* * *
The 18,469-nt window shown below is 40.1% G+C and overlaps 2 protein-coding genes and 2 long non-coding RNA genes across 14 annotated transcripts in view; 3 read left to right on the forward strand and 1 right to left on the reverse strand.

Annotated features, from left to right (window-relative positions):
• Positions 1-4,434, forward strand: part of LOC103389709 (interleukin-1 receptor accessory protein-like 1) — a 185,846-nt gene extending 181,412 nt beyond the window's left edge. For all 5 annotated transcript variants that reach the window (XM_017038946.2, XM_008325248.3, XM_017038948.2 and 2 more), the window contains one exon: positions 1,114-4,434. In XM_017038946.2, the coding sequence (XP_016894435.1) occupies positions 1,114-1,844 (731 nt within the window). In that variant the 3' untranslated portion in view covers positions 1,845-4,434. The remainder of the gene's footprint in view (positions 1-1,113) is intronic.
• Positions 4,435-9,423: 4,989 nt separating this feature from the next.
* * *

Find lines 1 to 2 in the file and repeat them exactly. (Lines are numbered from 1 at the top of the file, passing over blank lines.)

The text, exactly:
The 18,469-nt window shown below is 40.1% G+C and overlaps 2 protein-coding genes and 2 long non-coding RNA genes across 14 annotated transcripts in view; 3 read left to right on the forward strand and 1 right to left on the reverse strand.

Annotated features, from left to right (window-relative positions):